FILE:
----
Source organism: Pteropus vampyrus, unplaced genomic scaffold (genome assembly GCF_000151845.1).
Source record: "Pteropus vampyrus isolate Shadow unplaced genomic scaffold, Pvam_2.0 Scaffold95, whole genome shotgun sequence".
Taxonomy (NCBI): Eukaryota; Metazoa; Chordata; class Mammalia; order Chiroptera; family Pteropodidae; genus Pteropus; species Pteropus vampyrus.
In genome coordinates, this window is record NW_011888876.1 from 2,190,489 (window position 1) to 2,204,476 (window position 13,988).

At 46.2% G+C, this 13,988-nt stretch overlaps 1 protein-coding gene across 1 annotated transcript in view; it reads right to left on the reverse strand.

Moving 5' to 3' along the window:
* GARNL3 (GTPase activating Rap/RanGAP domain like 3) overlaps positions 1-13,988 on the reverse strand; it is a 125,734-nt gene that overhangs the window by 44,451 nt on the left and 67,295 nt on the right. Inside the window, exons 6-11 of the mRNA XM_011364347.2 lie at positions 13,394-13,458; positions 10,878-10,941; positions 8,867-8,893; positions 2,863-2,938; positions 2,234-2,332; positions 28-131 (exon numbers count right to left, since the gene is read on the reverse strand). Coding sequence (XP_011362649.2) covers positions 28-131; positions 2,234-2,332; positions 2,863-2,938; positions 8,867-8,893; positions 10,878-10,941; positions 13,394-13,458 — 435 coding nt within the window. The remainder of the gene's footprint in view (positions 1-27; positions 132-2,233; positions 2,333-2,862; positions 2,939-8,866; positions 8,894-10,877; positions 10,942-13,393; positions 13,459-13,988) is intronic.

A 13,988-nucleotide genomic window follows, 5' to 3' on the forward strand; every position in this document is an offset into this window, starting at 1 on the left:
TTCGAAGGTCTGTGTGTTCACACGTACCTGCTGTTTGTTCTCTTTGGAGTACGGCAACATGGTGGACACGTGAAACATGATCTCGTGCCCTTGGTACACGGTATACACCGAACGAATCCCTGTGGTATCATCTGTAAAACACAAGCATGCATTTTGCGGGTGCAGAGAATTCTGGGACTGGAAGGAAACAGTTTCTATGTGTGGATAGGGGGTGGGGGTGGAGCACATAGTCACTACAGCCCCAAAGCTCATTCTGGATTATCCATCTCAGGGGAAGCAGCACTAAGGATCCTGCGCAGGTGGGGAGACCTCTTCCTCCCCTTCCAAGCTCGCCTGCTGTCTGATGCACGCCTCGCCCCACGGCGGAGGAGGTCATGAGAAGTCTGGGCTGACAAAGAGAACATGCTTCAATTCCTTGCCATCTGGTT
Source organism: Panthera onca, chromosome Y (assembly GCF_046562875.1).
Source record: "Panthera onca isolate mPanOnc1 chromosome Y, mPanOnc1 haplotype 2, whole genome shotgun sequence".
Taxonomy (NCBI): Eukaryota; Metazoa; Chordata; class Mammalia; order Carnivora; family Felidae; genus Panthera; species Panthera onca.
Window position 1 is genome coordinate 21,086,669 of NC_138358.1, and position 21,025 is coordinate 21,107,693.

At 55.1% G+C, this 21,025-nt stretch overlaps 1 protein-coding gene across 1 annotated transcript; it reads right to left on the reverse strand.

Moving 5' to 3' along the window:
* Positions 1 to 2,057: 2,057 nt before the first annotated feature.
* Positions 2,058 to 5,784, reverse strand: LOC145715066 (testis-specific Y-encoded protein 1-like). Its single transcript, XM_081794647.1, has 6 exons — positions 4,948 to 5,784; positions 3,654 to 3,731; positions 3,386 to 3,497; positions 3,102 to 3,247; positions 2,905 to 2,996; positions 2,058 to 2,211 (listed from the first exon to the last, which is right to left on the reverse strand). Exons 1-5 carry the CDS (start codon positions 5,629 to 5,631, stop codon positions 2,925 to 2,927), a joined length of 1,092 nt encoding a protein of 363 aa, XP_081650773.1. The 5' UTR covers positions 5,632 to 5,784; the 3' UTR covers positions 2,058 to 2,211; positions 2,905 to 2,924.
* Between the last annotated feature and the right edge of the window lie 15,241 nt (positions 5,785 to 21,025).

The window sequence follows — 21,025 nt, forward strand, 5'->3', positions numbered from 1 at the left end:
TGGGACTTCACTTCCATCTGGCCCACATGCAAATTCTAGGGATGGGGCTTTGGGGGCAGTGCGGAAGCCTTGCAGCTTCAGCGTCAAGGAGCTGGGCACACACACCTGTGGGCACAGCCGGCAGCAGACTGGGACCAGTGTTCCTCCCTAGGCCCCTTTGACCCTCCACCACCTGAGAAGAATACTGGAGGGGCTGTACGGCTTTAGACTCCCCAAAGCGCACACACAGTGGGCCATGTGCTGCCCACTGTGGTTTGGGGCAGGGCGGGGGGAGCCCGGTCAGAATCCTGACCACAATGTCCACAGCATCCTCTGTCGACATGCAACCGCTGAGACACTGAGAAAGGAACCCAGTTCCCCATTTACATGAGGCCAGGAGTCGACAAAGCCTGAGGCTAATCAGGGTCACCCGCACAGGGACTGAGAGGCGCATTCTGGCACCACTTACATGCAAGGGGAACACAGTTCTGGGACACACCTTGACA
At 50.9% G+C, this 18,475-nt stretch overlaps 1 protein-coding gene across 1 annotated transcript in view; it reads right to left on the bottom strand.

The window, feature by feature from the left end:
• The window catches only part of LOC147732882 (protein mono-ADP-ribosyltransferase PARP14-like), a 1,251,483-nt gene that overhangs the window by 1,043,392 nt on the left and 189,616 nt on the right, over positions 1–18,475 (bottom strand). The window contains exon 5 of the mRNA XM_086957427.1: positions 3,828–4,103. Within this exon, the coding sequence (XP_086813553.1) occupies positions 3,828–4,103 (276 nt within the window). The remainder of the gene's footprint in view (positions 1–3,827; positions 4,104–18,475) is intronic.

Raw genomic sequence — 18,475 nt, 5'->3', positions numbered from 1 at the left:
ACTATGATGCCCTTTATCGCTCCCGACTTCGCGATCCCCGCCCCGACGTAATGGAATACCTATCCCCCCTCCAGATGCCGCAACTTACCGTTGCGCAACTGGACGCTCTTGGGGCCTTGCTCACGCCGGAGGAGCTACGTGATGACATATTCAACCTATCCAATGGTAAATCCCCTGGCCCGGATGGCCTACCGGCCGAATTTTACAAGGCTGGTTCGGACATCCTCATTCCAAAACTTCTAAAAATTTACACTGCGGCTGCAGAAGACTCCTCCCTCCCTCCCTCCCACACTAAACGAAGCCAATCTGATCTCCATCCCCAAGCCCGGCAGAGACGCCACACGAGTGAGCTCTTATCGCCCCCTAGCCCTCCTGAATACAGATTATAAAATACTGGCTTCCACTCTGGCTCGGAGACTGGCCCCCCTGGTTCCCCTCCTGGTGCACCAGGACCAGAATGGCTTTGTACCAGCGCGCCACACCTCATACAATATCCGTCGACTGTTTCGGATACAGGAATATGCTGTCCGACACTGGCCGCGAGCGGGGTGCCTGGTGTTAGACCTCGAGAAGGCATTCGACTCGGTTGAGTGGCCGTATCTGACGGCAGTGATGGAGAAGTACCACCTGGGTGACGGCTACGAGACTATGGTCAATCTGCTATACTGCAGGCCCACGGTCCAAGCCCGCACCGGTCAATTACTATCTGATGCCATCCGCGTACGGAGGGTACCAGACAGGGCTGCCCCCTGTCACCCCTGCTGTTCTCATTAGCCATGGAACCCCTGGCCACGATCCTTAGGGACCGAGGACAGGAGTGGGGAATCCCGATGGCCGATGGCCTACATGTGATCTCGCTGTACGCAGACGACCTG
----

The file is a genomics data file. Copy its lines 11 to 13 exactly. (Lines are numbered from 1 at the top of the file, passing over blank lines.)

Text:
Source record: "Panthera onca isolate mPanOnc1 chromosome Y, mPanOnc1 haplotype 2, whole genome shotgun sequence".
Taxonomy (NCBI): Eukaryota; Metazoa; Chordata; class Mammalia; order Carnivora; family Felidae; genus Panthera; species Panthera onca.
Window position 1 is genome coordinate 21,086,669 of NC_138358.1, and position 21,025 is coordinate 21,107,693.